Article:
I feel ya, boo. Have so been there before. So there’s this love triangle, which ends up being destroyed because Éponine eventually dies in the final battle of the movie. Valjean intercepts one of the notes Cosette and Marius exchange, and is all, “No dicks for my daughter” and decides to go to where the movement is barricaded off and investigate him. Because there is no better time than an impending revolt to see just who the hell this guy thinks he is, trying to marry someone’s daughter. But seeing that Marius isn’t half bad, he decides to stay and fight in the final battle, eventually rescuing Marius from certain death, ensuring that they are the only two survivors. Cosette and Marius get married, Valjean goes off to a convent to die, and Anne Hathaway reappears as Fantine’s ghost to sing Valjean into the great beyond and make me bawl like a baby. Seriously, I was like this pretty much during all of Anne Hathaway’s scenes:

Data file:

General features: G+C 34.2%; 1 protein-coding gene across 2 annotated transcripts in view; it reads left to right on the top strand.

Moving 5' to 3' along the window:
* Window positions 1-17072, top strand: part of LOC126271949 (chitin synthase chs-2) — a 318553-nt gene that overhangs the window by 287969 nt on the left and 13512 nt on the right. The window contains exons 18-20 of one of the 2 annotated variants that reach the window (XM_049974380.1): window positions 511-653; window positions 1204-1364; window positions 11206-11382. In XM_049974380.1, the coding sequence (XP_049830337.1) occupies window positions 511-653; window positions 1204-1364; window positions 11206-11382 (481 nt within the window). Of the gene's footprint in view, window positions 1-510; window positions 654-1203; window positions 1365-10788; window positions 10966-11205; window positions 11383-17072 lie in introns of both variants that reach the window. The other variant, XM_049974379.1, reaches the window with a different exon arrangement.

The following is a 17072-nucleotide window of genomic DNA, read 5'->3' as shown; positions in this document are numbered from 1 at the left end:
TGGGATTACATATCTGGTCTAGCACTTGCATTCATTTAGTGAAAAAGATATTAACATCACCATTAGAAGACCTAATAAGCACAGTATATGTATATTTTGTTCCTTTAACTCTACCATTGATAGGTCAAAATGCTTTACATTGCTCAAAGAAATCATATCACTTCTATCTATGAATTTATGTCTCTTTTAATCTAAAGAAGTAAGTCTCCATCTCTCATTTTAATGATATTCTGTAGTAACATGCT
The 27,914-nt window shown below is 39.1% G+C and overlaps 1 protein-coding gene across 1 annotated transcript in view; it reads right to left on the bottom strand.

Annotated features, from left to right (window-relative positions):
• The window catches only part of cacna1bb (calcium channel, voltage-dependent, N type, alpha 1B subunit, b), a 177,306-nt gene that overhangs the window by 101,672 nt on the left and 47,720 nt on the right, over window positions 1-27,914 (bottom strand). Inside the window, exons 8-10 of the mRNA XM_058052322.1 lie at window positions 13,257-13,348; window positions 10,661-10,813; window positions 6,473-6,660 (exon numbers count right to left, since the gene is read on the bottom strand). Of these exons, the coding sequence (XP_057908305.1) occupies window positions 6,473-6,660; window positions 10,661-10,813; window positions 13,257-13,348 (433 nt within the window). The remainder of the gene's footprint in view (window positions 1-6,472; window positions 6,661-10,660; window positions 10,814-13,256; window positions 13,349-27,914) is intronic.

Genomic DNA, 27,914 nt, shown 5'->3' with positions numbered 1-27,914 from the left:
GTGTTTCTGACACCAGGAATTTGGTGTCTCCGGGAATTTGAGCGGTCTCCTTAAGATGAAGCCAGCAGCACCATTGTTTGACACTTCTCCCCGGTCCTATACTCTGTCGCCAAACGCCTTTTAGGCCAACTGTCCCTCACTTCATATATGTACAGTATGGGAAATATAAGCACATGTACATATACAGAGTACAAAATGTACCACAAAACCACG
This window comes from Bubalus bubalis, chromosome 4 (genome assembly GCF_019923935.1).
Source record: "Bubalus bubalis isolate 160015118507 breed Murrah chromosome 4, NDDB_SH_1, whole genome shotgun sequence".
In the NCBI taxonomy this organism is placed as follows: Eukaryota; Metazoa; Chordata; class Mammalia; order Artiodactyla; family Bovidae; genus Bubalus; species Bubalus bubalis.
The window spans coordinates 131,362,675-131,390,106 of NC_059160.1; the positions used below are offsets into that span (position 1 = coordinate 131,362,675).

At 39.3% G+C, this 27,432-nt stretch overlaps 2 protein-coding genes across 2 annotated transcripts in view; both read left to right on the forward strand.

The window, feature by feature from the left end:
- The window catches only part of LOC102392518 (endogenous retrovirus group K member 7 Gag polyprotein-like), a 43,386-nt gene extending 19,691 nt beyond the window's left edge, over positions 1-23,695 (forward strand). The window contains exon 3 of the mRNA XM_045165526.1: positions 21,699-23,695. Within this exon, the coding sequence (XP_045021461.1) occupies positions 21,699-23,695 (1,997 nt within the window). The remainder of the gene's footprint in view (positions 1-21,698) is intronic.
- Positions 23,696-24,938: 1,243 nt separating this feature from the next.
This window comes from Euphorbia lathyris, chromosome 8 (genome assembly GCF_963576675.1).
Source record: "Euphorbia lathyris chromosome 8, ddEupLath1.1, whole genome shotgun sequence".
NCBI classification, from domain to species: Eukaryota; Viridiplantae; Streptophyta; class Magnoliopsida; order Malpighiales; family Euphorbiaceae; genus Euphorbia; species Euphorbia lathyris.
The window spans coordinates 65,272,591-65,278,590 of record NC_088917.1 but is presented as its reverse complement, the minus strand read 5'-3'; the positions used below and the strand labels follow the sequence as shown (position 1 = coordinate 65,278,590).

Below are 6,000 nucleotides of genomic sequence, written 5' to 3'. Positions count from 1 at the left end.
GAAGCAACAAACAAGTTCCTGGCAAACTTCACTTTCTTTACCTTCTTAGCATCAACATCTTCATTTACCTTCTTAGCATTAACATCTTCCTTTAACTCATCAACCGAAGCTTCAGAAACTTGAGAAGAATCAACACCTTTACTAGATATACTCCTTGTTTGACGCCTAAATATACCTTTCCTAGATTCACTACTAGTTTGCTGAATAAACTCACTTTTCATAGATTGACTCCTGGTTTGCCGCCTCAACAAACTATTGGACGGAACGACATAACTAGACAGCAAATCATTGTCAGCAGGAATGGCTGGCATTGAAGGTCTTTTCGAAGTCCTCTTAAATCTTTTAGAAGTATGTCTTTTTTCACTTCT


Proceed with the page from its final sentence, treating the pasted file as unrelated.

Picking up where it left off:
Damn you, Anne Hathaway. Oh, yeah, and Russell Crowe’s character ends up committing suicide, and I think it’s because he grew soft when Valjean was in a position to kill him and didn’t, and he, in turn, didn’t kill Valjean when he had the chance. So I think he killed himself because he felt like he failed as an inspector? I’m not entirely sure, but I do think it was a bit melodramatic. Get on another assignment, boo. Redeem yourself. No need to commit suicide.

And THAT is Les Misèrables. I liked it. I also learned two things:

1. That living between 1815-1833 in France sucked ass, and

2. Hugh Jackman is a badass. In the movie, he hoists a damn FLAGPOLE (which is huge and made of wood) all by his lonesome, and later on, he hoists a wagon off a guy all by himself. Badass.

4 Comments Add yours

  1. Bo Plumer says: